- Will lead to situations in which homeowners are unlikely to accumulate any equity at the point when they leave their home;
- Will fail to stabilize prices.
The Differential Impact of the Hope for Homeowners Act of 2008
It is important to recognize the large differences in the housing market that exist in various parts of the country. In the years from 1996 to 2006 the country experienced a housing bubble that had no precedent in the country’s history. In the century prior to 1996, nationwide house prices increased at the same rate as inflation overall. In the decade from 1996 to 2006, house prices rose by more than 70 percent after adjusting for inflation. While there were real price increases almost everywhere, the areas that experienced the sharpest increase were concentrated on the coasts.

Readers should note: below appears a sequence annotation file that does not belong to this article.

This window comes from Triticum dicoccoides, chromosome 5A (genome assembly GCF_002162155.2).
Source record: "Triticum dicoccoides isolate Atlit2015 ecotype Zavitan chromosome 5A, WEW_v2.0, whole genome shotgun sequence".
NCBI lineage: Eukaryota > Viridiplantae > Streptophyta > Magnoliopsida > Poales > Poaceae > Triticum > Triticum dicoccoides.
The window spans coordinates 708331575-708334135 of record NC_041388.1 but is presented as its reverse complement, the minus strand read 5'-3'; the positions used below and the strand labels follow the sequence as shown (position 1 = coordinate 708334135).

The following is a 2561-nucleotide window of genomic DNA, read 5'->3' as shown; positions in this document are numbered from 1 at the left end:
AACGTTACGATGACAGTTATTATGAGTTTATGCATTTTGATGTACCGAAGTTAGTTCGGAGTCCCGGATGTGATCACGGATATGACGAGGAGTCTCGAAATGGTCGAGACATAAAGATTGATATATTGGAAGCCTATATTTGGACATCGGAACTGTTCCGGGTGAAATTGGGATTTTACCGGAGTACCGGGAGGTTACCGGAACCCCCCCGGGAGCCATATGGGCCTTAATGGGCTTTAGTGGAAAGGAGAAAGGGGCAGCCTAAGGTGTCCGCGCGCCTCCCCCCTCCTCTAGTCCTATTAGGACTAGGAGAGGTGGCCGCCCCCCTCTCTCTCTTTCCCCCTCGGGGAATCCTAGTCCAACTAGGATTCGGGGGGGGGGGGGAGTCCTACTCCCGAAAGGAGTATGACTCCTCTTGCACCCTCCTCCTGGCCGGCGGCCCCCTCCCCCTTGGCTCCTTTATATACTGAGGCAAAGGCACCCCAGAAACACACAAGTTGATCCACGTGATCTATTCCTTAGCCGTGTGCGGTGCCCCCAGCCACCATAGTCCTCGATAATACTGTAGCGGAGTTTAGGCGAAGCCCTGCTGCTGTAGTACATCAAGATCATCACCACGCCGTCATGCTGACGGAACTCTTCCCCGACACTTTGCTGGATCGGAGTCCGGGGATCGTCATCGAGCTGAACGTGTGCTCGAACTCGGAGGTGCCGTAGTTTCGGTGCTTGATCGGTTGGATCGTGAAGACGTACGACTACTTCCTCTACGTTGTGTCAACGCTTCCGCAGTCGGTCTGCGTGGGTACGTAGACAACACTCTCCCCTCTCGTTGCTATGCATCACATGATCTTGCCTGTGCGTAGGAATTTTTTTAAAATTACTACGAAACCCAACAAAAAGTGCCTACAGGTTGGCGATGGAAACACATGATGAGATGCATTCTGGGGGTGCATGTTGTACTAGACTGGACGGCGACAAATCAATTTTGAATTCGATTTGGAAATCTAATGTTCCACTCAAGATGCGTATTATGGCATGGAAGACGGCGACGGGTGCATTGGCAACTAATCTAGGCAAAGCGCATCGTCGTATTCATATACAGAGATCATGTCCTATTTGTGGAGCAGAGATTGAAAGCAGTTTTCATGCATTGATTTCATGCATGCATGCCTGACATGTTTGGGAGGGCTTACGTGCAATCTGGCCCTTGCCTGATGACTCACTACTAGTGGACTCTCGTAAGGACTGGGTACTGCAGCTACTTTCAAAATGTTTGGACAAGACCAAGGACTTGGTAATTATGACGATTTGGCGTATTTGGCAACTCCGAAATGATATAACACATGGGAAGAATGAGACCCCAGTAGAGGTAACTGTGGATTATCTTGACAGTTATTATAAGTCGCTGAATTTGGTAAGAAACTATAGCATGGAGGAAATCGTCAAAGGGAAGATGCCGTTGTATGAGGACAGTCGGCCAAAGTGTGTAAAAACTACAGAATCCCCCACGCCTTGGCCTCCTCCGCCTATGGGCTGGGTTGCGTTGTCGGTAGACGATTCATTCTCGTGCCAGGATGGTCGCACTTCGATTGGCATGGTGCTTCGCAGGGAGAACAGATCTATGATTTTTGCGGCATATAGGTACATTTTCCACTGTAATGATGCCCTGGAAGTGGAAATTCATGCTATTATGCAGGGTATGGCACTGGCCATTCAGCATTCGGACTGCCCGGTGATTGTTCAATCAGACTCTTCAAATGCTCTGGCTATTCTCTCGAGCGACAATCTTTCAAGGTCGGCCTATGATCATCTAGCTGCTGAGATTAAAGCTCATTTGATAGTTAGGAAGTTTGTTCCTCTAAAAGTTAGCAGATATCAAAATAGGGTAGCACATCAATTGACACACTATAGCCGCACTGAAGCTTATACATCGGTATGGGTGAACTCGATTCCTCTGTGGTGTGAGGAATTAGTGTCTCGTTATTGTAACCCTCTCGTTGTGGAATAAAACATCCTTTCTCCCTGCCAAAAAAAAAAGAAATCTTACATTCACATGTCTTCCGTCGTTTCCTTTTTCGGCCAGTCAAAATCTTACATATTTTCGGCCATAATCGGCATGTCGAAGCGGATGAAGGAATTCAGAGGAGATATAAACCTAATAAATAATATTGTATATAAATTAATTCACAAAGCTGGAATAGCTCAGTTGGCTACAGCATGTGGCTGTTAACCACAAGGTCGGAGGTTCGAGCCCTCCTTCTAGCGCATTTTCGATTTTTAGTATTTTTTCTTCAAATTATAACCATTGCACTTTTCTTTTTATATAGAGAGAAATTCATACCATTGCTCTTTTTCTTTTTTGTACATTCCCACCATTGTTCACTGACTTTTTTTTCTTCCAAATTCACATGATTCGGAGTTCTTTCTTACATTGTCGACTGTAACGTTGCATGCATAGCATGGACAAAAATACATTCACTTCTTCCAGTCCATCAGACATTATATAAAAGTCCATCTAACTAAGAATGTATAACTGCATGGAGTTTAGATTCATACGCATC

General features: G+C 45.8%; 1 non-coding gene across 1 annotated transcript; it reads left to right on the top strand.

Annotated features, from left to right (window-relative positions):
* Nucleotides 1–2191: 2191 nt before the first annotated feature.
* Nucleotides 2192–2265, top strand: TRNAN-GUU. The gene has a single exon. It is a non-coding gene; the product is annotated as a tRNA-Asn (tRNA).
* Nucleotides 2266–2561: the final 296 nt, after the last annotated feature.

The housing market peaked in July of 2006. According to the Case-Shiller 20-city composite index, in the last year and a half house prices have fallen by 12.5 percent in nominal terms and are down by 16.5 percent in real terms from their peak. This price decline has brought prices in parts of the country back in line with their long-term trends.
In these areas there is no imbalance between house-sale prices and rents. For these areas, which include many cities hard hit by foreclosures like Atlanta, Cleveland and Detroit, the mortgage guarantee program in the Hope Act may be a useful mechanism for keeping homeowners in their homes and stabilizing prices. This is possible because prices are not out of line with the fundamentals in the housing market. In this context, the government can help to play a stabilizing role in the market as it did during the Depression with the Home Owners’ Loan Corporation.